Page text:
Some email marketers get too carried away when a new product launches and email to their entire mailing list, forgetting that the product in question is not going to relate to every single one of them. For example, there is no point in selling cat food to someone who does not own an animal.

Published in Delivery
Wednesday, 11 December 2013 16:24

Do you know what E.M.A.I.L. stands for?

An acronym is always good fun and below is a fantastic one for the word ‘email’ to help us remember why an email marketing campaign can be so effective. So here we go:


E is for Engaging
Sending out fresh and relevant content at the correct time is one of the key elements to achieving click-throughs and conversions. But this is not all. You also need to demonstrate to your email marketing subscribers that you know and understand what is happening around you. One way to do this is to set up a calendar which you can employ to help you relate to your audience.
M is for Mobile
With the huge increase in Smartphone sales, which has been predicted to double over the next five years, 2011 has been dubbed the year of mobile marketing. Therefore, not only is it essential that you are offering newsletters and email marketing content which is mobile friendly but you should also be considering the different needs of your mobile subscribers.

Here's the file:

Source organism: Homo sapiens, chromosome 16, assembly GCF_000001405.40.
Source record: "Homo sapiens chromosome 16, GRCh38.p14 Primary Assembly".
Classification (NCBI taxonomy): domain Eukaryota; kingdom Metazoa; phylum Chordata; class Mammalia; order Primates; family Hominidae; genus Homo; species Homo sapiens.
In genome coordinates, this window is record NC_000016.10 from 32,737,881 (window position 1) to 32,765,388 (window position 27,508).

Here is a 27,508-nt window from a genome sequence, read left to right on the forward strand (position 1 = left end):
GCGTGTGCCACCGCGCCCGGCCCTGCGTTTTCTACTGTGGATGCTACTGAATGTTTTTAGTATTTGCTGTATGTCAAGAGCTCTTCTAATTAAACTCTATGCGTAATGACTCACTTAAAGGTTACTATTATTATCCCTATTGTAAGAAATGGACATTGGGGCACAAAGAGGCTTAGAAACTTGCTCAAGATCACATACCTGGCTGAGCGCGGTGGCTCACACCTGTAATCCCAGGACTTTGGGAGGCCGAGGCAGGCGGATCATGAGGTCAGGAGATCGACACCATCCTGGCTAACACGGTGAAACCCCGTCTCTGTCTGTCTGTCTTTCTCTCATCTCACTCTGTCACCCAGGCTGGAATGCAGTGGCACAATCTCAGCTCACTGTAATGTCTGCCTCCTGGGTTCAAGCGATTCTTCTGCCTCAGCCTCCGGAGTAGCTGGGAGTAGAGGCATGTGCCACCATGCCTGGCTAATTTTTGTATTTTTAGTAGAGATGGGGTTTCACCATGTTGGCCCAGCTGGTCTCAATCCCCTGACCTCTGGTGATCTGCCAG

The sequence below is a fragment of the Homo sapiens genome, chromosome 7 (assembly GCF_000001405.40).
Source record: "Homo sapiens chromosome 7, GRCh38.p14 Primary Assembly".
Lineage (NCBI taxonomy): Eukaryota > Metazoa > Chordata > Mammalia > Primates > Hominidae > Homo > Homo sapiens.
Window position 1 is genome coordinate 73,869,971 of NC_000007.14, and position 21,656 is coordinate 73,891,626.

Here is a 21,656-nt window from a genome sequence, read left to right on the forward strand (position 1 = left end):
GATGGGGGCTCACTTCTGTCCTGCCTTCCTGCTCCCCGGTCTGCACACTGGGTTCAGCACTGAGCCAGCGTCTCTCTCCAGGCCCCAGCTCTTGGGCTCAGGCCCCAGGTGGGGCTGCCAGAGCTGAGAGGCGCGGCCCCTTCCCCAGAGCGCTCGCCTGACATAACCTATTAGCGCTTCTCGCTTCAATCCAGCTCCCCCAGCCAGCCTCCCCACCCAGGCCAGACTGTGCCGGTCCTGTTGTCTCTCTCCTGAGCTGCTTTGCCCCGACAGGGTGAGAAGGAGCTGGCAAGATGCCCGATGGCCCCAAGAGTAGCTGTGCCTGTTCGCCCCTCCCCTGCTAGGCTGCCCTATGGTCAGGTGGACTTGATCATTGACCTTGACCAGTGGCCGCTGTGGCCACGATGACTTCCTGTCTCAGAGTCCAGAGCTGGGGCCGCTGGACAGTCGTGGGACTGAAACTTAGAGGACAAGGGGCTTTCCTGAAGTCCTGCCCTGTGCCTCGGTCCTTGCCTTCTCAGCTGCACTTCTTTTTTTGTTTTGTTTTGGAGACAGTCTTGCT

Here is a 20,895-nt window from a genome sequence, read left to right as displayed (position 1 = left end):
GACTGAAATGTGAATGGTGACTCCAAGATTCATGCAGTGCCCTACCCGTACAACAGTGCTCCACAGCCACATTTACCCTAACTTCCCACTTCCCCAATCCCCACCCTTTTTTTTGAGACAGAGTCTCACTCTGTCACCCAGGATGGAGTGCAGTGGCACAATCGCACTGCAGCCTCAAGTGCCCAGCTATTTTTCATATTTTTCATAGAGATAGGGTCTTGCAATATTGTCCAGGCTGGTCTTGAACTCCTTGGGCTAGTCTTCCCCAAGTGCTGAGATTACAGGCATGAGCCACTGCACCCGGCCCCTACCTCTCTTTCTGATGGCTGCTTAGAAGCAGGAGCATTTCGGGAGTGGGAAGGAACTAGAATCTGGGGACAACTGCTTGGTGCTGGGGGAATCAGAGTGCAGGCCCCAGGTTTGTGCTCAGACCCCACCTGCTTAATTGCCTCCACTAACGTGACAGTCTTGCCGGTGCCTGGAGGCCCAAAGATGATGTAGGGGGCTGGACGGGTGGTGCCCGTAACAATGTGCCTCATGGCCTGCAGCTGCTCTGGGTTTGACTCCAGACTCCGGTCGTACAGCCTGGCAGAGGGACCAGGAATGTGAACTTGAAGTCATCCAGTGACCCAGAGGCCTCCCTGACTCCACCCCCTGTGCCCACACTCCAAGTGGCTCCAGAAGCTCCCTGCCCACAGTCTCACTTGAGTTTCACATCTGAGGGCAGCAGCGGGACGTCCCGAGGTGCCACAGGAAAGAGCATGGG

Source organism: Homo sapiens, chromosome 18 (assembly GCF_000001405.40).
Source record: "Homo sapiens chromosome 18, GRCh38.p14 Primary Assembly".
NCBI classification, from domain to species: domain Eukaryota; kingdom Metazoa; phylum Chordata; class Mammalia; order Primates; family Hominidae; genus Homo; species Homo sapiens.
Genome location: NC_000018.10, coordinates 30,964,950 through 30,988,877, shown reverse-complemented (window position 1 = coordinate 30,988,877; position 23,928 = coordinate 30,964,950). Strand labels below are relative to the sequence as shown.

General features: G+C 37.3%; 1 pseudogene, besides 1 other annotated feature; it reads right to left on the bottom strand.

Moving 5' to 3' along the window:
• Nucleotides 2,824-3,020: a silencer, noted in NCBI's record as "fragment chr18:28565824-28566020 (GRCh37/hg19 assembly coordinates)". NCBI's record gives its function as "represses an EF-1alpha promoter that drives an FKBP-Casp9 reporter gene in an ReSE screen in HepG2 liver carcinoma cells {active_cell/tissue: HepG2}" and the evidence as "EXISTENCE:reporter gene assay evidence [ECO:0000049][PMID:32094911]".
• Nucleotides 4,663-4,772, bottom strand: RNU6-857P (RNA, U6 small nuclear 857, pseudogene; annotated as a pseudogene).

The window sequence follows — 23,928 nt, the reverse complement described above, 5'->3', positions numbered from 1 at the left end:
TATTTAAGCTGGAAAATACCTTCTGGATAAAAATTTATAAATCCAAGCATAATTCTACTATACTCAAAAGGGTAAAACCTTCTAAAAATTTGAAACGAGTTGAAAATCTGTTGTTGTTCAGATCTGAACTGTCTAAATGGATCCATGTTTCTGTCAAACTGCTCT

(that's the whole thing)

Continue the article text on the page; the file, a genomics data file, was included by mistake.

The issue of timing changes dramatically when technology is mobile. You might want to considering sending content to your mobile subscribers during their commute time, when they will welcome the distraction from their journey. But, if you are sending information on a Saturday night you might consider changing the format and tone as people’s attitudes and outlook will be far more relaxed than on a weekday. With mobile marketing, relevance to the subscriber and timing become far more critical.
A is for Action
Take a look at the strength of your calls-to-action. Think about what exactly it is you want people to do when they receive your email marketing content. Although you might see that a conversion is clearly the end objective, is this obvious to your subscribers?